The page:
Architecture and Disjunction Paperback – 1 May 1996
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From the Back Cover
Architecture and Disjunction, which brings together Tschumi's essays from 1975 to 1991, is a lucid and provocative analysis of many of the key issues that have engaged architectural discourse over the past two decades--from deconstructive theory to recent concerns with the notions of event and programs.
About the Author
Bernard Tschumi is Principal of Bernard Tschumi Architects, New York and Paris. He was dean of the Columbia Graduate School of Architecture from 1988 to 2003.
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Top Customer Reviews
This book is near unreadable, while one can tolerate a writer like Jonathan Meades who uses his large vocabulary effectively, with Tschumi I cannot help but feel he is just using big words to show off and dose not really grasp the meaning of at least half of them anyway. Good architectural writing is easily readable, it does not hide behind a cloak of pretentious buzzwords and meaningless non sentences unless it has something to hide.
What's more despite all his writing his actually buildings are utterly dire. His Columbia university building is like a provincial leisure centre by an architect who thinks he's far cleverer than he really is. It is all show off spaces that are not that impressive and dark dank corners to hide all the people in.
While some may argue his actual buildings are irrelevant to his writing, after all Robert Venturi was a terrible architect as well, but a great writer. However with Tschumi's writing the same self satisfied smugness is present that is in his buildings, the sense all he's really doing is thinking without a connection to reality in a field that really needs that connection to the real world.
Without that connection then the writing becomes more like philosophy but Tschumi is no Bertrand Russell, Immanuel Kant or even Alain de Botton. A footballer who picks up the ball does not instantly become a good rugby player nor does a architectural writer become a good philosopher because he thinks more philosophically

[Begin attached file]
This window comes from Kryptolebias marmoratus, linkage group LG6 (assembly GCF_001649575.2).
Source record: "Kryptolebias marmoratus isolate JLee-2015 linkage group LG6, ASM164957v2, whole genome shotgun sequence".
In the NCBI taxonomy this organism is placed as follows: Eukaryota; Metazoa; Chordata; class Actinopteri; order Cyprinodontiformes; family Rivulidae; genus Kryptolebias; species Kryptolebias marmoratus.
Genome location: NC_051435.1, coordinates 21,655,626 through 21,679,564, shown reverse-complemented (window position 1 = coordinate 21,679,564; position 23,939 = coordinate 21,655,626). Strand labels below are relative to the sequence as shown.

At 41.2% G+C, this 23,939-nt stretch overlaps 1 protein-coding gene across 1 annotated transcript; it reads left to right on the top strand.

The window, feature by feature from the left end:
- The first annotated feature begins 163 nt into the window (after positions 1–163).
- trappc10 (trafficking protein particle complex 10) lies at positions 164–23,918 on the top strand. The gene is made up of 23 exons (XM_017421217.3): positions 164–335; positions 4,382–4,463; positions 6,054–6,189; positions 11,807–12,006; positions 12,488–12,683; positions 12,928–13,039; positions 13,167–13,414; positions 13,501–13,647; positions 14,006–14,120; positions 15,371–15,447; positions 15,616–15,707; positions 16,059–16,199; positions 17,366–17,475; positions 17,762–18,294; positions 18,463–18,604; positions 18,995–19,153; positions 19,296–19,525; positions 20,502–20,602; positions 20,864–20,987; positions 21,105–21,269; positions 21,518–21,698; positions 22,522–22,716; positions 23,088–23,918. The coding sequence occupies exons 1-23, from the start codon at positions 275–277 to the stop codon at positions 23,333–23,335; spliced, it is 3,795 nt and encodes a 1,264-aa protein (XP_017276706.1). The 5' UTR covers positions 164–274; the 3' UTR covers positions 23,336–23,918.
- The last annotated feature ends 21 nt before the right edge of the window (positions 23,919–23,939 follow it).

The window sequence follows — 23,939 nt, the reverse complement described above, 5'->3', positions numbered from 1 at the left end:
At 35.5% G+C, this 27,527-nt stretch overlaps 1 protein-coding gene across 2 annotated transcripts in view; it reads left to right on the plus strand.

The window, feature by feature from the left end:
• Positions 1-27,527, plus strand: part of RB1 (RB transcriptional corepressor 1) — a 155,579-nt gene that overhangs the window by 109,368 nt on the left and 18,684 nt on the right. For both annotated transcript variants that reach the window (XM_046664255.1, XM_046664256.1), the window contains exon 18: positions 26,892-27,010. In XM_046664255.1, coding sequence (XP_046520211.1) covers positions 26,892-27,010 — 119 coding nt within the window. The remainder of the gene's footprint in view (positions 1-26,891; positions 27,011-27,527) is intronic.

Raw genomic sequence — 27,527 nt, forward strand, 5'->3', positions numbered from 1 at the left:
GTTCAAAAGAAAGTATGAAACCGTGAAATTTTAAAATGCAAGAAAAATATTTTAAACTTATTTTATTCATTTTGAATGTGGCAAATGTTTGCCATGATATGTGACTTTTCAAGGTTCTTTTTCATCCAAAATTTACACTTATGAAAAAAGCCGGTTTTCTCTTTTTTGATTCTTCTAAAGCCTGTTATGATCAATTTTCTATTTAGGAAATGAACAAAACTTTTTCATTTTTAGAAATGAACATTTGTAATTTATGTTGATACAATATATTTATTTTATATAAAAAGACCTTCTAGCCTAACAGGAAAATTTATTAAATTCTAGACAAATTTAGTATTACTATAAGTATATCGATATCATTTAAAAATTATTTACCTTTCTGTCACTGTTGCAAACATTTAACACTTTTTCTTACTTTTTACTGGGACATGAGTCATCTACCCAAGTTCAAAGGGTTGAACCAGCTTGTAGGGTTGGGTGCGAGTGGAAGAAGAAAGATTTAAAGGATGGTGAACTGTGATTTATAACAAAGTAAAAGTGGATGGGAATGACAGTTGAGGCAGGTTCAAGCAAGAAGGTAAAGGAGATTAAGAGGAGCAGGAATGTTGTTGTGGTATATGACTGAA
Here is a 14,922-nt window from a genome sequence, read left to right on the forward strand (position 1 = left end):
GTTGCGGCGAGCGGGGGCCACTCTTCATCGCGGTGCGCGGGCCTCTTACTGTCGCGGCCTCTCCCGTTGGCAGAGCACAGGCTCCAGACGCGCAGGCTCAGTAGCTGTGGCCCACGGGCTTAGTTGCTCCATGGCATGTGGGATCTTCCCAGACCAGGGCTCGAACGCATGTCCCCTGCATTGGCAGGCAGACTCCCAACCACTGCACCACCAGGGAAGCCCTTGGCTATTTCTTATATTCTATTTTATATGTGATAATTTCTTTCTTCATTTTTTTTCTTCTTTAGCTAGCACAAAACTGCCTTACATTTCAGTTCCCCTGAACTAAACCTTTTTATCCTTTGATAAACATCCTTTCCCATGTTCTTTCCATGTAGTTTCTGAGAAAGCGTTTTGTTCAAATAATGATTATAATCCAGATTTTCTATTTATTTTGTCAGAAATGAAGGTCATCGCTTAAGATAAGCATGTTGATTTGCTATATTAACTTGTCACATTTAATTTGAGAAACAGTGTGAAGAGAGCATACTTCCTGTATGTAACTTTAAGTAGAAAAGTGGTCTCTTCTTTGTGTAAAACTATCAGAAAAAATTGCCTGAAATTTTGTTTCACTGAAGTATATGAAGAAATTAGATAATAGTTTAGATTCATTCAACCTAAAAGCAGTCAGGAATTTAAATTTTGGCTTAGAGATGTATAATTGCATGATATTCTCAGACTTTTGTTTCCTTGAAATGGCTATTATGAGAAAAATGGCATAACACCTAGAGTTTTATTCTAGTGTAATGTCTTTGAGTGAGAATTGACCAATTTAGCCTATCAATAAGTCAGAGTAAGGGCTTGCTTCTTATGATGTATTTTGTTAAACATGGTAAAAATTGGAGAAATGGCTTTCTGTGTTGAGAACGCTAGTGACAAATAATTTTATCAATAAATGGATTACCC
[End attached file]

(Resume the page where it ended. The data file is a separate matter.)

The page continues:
This kind of writing on architecture is becoming deeply unfashionable and I can only rejoice. There is a real world to think about that is far more interesting and far more reinvent to architecture.
Most Helpful Customer Reviews on Amazon.com (beta)
"1. There is no architecture without action, no architecture without events, no architecture without program.
2. By extension, there is no architecture without violence.” (p.121)
"Spaces are qualified by actions just as actions are qualified by spaces. One does not trigger the other; they exist independently. Only when they intersect do they affect one another." (p.130)
" S E M
Space Event Movement
The final meaning of any sequence is dependent on the relation space/event/movement. By extension, the meaning of any architectural situation depends on the relation S E M. The composite sequence SEM breaks the linearity of the elementary sequence, whether S, E, or M." (p.162)
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